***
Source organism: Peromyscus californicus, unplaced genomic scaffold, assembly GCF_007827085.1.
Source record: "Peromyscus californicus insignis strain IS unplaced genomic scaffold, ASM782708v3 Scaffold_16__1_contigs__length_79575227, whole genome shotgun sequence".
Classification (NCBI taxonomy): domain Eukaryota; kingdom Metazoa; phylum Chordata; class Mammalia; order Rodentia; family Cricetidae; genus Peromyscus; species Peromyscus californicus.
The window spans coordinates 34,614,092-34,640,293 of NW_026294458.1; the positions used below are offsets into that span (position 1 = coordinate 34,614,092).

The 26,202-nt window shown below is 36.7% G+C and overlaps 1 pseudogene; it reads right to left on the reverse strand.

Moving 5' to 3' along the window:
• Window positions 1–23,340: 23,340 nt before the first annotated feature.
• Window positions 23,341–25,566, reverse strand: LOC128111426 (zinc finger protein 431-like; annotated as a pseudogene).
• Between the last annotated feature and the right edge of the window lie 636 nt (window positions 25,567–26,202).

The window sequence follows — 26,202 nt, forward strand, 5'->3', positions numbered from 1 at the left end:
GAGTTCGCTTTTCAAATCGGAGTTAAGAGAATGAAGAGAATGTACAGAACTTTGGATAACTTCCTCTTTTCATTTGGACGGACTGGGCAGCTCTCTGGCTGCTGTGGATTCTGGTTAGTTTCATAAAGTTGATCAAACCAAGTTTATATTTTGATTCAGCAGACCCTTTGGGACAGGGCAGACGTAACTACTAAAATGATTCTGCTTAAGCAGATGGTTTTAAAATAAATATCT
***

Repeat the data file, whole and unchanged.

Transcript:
Source organism: Peromyscus californicus, unplaced genomic scaffold, assembly GCF_007827085.1.
Source record: "Peromyscus californicus insignis strain IS unplaced genomic scaffold, ASM782708v3 Scaffold_16__1_contigs__length_79575227, whole genome shotgun sequence".
Classification (NCBI taxonomy): domain Eukaryota; kingdom Metazoa; phylum Chordata; class Mammalia; order Rodentia; family Cricetidae; genus Peromyscus; species Peromyscus californicus.
The window spans coordinates 34,614,092-34,640,293 of NW_026294458.1; the positions used below are offsets into that span (position 1 = coordinate 34,614,092).

The 26,202-nt window shown below is 36.7% G+C and overlaps 1 pseudogene; it reads right to left on the reverse strand.

Moving 5' to 3' along the window:
• Window positions 1–23,340: 23,340 nt before the first annotated feature.
• Window positions 23,341–25,566, reverse strand: LOC128111426 (zinc finger protein 431-like; annotated as a pseudogene).
• Between the last annotated feature and the right edge of the window lie 636 nt (window positions 25,567–26,202).

The window sequence follows — 26,202 nt, forward strand, 5'->3', positions numbered from 1 at the left end:
GAGTTCGCTTTTCAAATCGGAGTTAAGAGAATGAAGAGAATGTACAGAACTTTGGATAACTTCCTCTTTTCATTTGGACGGACTGGGCAGCTCTCTGGCTGCTGTGGATTCTGGTTAGTTTCATAAAGTTGATCAAACCAAGTTTATATTTTGATTCAGCAGACCCTTTGGGACAGGGCAGACGTAACTACTAAAATGATTCTGCTTAAGCAGATGGTTTTAAAATAAATATCT